“Adam Klein meshes a breezy groove into a powerful message addressing social justice on “Wait Til They Come Knockin’” from his upcoming album Holidays In United States (out April 7).”- This Week in Americana (Americana Music Association newsletter)

“Klein’s sweet voice invokes the spiritual euphoria of marching in solidarity for a cause that is truly just.”- Adobe & Teardrops on “Wait Til They Come Knockin'” in Jewish Country Music: Passover 2023

““This song… captures renewed hope with glorious tones.”- Melissa Clarke, Americana Highways (“Wait Til They Come Knockin'” song premiere)

Interview on WNEX The Creek (Macon, GA)

Press for Little Tiger: Outtakes from Low Flyin’ Planes EP

“… a stirring and reflective track that is masterfully recorded and produced, reminiscent of the ageless rustic folk of Dwight Twilley and M. Ward.”- Glide Magazine on “Little Tiger”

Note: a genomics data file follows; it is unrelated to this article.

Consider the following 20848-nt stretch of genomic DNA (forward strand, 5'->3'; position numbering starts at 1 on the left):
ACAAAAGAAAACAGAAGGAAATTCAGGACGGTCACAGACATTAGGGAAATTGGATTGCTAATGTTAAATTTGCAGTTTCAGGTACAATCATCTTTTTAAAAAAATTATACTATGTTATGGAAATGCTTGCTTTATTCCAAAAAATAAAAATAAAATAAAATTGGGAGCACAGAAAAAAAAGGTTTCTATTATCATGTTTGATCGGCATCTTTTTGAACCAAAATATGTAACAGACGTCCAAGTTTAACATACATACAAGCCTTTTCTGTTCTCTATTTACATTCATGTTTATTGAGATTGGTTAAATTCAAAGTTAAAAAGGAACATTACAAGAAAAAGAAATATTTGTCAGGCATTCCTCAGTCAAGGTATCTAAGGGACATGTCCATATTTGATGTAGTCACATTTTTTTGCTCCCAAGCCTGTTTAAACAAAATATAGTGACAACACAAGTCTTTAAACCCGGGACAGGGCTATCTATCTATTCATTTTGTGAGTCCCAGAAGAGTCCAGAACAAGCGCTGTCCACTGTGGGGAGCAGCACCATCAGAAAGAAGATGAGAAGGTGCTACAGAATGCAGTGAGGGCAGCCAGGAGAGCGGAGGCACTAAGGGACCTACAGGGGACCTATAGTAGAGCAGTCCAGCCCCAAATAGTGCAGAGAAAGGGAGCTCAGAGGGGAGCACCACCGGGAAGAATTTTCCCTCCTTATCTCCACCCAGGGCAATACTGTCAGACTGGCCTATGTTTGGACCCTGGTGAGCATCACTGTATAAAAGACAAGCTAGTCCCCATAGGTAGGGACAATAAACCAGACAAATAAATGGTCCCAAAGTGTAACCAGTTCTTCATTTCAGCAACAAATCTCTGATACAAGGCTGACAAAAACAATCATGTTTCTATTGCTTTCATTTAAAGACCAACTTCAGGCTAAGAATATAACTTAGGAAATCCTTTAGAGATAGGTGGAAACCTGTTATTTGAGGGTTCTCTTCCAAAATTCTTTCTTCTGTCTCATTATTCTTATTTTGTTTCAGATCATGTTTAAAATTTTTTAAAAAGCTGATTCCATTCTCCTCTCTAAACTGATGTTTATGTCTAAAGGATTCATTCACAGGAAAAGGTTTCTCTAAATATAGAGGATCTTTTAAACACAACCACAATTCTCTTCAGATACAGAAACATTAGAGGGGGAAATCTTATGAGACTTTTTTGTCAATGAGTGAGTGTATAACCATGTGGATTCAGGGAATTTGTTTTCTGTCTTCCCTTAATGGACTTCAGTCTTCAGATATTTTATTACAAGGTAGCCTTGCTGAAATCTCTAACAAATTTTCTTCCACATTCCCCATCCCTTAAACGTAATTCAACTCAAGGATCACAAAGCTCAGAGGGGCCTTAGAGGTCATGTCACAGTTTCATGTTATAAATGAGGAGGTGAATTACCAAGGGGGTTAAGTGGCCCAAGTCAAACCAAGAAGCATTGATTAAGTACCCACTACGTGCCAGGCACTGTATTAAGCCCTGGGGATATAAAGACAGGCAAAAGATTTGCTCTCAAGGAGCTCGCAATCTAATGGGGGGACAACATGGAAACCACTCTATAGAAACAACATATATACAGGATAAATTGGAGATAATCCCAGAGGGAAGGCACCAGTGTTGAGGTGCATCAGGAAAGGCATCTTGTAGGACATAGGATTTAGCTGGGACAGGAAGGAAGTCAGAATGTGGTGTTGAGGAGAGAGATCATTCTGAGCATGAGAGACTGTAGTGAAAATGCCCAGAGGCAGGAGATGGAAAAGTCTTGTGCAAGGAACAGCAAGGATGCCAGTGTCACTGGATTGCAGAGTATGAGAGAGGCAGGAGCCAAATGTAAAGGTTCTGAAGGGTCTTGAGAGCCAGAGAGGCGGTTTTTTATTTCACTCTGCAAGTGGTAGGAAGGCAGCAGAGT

“The track (“Little Tiger”) reveals just how empathetic Klein is with the simple things in life. Hearing these lyrics will allow the audience to remember the past losses and appreciate the present.”- Madeleine O’Connell, American Songwriter

“The title track is a sweet and loving tribute to a cat that met his demise in Klein’s driveway. The way Klein imagines an entire personality and life for this poor creature, not to mention the positively gospel-worthy melody and arrangement, is simply stunning. Klein imbues his subject with a combination of brittleness—or at least vulnerability—and strength, creating a stark reminder that the world around us is much richer and more complex than we think. The record is bookended by the breezy, but not lightweight, “Halfway To Heaven” and the honky-tonk rave-up “Take It (On Faith).” This is a wonderful little collection of songs, but its centerpiece is the real gem here.”- Gordon Lamb, Flagpole Magazine

“With fluid grooves and probative songwriting, Adam Klein’s new EP Little Tiger is a premium choice to start off the year. Dial Back Sound has been turning out some great ones lately, and this one is no exception.”- Melissa Clarke, Americana Highways

The Bluegrass Situation Song Premiere (“Halfway to Heaven)”